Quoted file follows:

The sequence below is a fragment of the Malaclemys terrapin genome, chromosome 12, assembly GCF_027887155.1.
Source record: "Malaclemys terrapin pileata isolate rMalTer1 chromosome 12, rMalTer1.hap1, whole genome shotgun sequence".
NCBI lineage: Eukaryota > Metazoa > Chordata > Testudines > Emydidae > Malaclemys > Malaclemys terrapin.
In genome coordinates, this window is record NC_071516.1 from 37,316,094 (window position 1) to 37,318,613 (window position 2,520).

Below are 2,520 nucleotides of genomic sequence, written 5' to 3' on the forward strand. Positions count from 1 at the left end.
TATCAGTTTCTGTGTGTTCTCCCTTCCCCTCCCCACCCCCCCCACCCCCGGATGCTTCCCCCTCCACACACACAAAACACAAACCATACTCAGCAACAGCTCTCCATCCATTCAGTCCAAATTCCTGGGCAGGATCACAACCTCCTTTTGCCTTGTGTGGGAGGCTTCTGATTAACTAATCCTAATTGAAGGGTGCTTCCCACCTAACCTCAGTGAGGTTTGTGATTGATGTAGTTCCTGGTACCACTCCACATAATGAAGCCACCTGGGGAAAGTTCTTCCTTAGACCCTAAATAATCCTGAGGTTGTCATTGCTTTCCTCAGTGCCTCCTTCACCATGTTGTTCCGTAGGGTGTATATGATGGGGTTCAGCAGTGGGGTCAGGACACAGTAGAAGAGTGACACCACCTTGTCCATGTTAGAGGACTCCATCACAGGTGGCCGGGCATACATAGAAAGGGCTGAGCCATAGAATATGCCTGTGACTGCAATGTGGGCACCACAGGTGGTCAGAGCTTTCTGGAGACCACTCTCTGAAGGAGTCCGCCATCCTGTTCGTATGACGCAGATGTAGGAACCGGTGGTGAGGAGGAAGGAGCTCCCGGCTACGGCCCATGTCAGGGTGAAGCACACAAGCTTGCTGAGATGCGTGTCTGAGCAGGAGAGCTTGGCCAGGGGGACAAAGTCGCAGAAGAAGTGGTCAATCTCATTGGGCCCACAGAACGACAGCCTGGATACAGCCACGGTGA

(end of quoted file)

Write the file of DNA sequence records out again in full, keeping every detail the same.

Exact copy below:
The sequence below is a fragment of the Malaclemys terrapin genome, chromosome 12, assembly GCF_027887155.1.
Source record: "Malaclemys terrapin pileata isolate rMalTer1 chromosome 12, rMalTer1.hap1, whole genome shotgun sequence".
NCBI lineage: Eukaryota > Metazoa > Chordata > Testudines > Emydidae > Malaclemys > Malaclemys terrapin.
In genome coordinates, this window is record NC_071516.1 from 37,316,094 (window position 1) to 37,318,613 (window position 2,520).

Below are 2,520 nucleotides of genomic sequence, written 5' to 3' on the forward strand. Positions count from 1 at the left end.
TATCAGTTTCTGTGTGTTCTCCCTTCCCCTCCCCACCCCCCCCACCCCCGGATGCTTCCCCCTCCACACACACAAAACACAAACCATACTCAGCAACAGCTCTCCATCCATTCAGTCCAAATTCCTGGGCAGGATCACAACCTCCTTTTGCCTTGTGTGGGAGGCTTCTGATTAACTAATCCTAATTGAAGGGTGCTTCCCACCTAACCTCAGTGAGGTTTGTGATTGATGTAGTTCCTGGTACCACTCCACATAATGAAGCCACCTGGGGAAAGTTCTTCCTTAGACCCTAAATAATCCTGAGGTTGTCATTGCTTTCCTCAGTGCCTCCTTCACCATGTTGTTCCGTAGGGTGTATATGATGGGGTTCAGCAGTGGGGTCAGGACACAGTAGAAGAGTGACACCACCTTGTCCATGTTAGAGGACTCCATCACAGGTGGCCGGGCATACATAGAAAGGGCTGAGCCATAGAATATGCCTGTGACTGCAATGTGGGCACCACAGGTGGTCAGAGCTTTCTGGAGACCACTCTCTGAAGGAGTCCGCCATCCTGTTCGTATGACGCAGATGTAGGAACCGGTGGTGAGGAGGAAGGAGCTCCCGGCTACGGCCCATGTCAGGGTGAAGCACACAAGCTTGCTGAGATGCGTGTCTGAGCAGGAGAGCTTGGCCAGGGGGACAAAGTCGCAGAAGAAGTGGTCAATCTCATTGGGCCCACAGAACGACAGCCTGGATACAGCCACGGTGA